Newz For Nerdz
January 10, 2019
The science of pee, robotic surgeons, and rubber bands
The Pee Flinger
I’ve worked with people who had to pee a lot. I mean, A LOT.
One person in particular was famous for going every single hour. We almost used them as a timepiece. You could put a chicken in the oven the first time they left and take it out the next.
But insects pee, too. One bug in particular sucks up such an incredible amount of tree sap that it pretty much pees non-stop. It has to or it would explode.
The glassy-winged sharpshooter was captured on slow-motion video doing its business - and no, that’s not creepy. Scientists think they can learn more about microfluidics (I know you love that stuff) by studying the sharpshooter’s system for flinging pee. Yes, flinging.
I might not have chosen this story for the podcast (which you can hear above) except the various videos explaining the process are fascinating. In fact, here are a couple of them.
I blame Terminator and other movies of that ilk for placing this idea in our heads that robots and artificial intelligence are out to murder us.
(Well, to be truthful, it could happen. But forget about that for a moment.)
Listen, robots are not new. They’ve been helping humans do a variety of tasks for decades. When they build your car you don’t seem to complain too much.
Ah, but would you be comfortable letting one take a scalpel and operate on you? That’s one of the stories in this week’s podcast.
I understand that no amount of data and reasoning will appease some people, but I gotta say I’d be game to lie on that table. Machines have already been assisting human surgeons for years; why not give them a chance at bat?
Here’s where you can read more about it, courtesy of Scientific American.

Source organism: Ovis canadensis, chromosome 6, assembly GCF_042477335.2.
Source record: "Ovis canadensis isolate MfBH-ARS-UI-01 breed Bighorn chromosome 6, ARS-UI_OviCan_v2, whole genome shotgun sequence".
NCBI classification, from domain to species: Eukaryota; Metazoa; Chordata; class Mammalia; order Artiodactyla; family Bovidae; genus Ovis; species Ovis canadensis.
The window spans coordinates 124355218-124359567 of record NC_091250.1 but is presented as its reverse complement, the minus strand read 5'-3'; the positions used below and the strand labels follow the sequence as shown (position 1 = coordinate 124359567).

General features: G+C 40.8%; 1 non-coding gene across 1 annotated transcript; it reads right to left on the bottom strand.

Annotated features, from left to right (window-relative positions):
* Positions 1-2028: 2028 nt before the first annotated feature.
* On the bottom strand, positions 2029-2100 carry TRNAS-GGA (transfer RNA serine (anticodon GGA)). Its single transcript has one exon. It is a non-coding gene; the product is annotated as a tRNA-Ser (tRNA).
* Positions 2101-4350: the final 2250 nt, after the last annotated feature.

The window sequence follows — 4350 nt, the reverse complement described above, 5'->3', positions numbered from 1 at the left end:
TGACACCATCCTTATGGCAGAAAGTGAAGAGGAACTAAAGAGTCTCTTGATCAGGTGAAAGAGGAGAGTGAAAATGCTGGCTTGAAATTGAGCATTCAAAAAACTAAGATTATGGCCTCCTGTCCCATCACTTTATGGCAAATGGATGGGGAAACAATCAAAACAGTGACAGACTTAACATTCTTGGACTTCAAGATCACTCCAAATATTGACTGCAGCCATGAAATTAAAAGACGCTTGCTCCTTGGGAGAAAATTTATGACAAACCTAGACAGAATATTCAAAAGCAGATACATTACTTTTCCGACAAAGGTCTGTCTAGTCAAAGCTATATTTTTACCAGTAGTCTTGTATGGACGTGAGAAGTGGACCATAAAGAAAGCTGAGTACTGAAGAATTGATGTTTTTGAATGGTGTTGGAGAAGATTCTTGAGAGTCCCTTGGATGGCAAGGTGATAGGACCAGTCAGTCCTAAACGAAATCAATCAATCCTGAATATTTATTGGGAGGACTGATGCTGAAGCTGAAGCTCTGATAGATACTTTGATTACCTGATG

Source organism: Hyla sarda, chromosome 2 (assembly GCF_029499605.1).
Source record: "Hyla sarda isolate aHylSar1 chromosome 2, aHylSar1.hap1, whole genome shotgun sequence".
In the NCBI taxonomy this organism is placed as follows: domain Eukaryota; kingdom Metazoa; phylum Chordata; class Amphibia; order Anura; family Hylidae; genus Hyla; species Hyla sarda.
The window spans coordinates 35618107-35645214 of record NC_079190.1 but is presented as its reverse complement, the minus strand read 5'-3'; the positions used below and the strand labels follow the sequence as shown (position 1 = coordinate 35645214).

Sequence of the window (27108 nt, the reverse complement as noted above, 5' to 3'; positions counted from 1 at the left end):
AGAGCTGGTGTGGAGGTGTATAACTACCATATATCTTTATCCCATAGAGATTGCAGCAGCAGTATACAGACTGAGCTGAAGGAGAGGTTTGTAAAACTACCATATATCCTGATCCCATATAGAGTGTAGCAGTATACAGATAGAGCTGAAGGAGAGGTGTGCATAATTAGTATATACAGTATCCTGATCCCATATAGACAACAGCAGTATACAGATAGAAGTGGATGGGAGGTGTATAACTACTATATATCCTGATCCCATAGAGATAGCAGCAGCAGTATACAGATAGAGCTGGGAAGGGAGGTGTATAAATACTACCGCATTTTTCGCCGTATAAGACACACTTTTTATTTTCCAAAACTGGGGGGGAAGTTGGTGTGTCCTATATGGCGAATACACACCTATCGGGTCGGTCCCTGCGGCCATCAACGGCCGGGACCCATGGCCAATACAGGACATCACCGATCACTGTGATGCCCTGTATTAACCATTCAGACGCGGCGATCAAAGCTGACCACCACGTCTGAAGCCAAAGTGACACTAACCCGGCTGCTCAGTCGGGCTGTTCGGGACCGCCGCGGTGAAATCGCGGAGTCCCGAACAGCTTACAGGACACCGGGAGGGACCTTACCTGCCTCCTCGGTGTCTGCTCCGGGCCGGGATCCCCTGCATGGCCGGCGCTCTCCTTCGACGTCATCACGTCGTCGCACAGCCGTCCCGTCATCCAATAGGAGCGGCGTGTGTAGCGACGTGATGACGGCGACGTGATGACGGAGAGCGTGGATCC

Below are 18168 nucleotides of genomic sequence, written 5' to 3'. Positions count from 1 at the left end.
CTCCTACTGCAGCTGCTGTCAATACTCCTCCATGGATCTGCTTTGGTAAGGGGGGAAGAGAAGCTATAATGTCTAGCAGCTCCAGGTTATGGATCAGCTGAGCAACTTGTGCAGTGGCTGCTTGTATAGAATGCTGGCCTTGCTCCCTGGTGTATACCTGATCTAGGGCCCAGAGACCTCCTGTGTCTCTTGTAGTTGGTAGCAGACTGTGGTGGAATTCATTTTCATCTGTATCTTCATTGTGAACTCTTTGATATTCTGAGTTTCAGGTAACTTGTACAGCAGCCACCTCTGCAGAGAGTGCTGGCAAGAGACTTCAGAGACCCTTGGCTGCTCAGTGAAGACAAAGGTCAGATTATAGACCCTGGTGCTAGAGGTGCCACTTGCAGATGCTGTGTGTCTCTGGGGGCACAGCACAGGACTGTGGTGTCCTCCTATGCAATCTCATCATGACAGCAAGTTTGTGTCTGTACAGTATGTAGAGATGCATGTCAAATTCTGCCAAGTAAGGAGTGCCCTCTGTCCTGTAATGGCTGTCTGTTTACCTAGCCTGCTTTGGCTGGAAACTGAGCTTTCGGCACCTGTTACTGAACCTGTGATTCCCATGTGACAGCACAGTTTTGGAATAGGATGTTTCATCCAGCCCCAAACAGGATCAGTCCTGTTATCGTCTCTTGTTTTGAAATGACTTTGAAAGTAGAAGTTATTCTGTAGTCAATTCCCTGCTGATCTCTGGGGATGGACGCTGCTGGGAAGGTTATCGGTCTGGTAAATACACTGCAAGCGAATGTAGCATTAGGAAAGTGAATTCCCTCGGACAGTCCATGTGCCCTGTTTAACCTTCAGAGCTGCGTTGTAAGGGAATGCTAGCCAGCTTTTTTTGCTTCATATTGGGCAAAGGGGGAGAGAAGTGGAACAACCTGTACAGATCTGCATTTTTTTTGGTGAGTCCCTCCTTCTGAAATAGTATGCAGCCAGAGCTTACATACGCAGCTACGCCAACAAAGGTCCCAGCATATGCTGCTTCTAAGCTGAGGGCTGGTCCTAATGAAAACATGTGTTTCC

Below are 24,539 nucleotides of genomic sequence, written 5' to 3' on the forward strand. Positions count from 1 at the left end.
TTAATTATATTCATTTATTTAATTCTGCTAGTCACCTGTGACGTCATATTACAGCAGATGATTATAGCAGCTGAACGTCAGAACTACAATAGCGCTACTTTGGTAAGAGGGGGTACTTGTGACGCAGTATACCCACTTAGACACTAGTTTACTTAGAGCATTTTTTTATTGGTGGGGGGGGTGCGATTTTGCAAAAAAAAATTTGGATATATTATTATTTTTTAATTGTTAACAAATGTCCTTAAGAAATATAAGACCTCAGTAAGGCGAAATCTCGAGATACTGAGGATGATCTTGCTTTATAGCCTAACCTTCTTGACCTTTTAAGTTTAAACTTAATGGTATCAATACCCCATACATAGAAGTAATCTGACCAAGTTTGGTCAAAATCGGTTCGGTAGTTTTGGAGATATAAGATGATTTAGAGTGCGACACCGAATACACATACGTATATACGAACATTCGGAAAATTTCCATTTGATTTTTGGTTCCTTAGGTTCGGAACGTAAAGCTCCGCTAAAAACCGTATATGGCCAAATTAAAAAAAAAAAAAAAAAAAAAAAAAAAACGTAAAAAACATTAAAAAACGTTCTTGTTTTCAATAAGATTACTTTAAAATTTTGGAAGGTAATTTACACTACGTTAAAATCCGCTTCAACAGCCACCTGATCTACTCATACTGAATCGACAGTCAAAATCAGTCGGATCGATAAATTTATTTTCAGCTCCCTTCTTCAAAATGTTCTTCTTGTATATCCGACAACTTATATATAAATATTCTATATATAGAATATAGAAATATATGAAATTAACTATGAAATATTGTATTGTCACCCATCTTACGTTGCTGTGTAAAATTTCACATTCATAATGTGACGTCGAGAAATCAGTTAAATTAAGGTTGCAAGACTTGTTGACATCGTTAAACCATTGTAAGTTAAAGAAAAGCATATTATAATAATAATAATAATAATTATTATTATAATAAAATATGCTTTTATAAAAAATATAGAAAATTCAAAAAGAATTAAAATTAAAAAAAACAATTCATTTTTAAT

And here’s my all-time favorite video about robotics. Two notes:
(1) This is actual footage of a working/walking robot. It just has hilarious audio added to it. (The “What the (bleep), Kevin?” might be the best part.)
And (2) DISCLAIMER: This video contains profanity. Perfect profanity, I happen to think, and lots of it. But I have to warn you just the same in case you wanna watch it with your kids.
You know how you can be with someone for years and then find out something new about them?
I’ve known Gretchen for years, but it wasn’t until this past week I discovered she’s a rubberband sniper. She can wind a rubberband around her hand and shoot it clear across the room with deadly accuracy.
She taught me. See photo.
But if you try to get into a rubberband war and you’re using the old-school “launch from the end of your thumb” technique, you may be doing it wrong.
(This, by the way, is exactly the kind of science story we like on Newz for Nerdz.)
As you’ll hear in the podcast, a couple of dudes at Boston University studied the dynamics of shooting rubberbands. (Your grant money at work, folks.) And while we may not need this information every day, we at least got some cool video out of it.
To find out how you’re doing it wrong, you can follow this path.
And one of the slow-mo videos is here:
Thanks to Gretchen for tech work on Newz for Nerdz, and to Charlie Keaton for the NFN opening/closing theme music.
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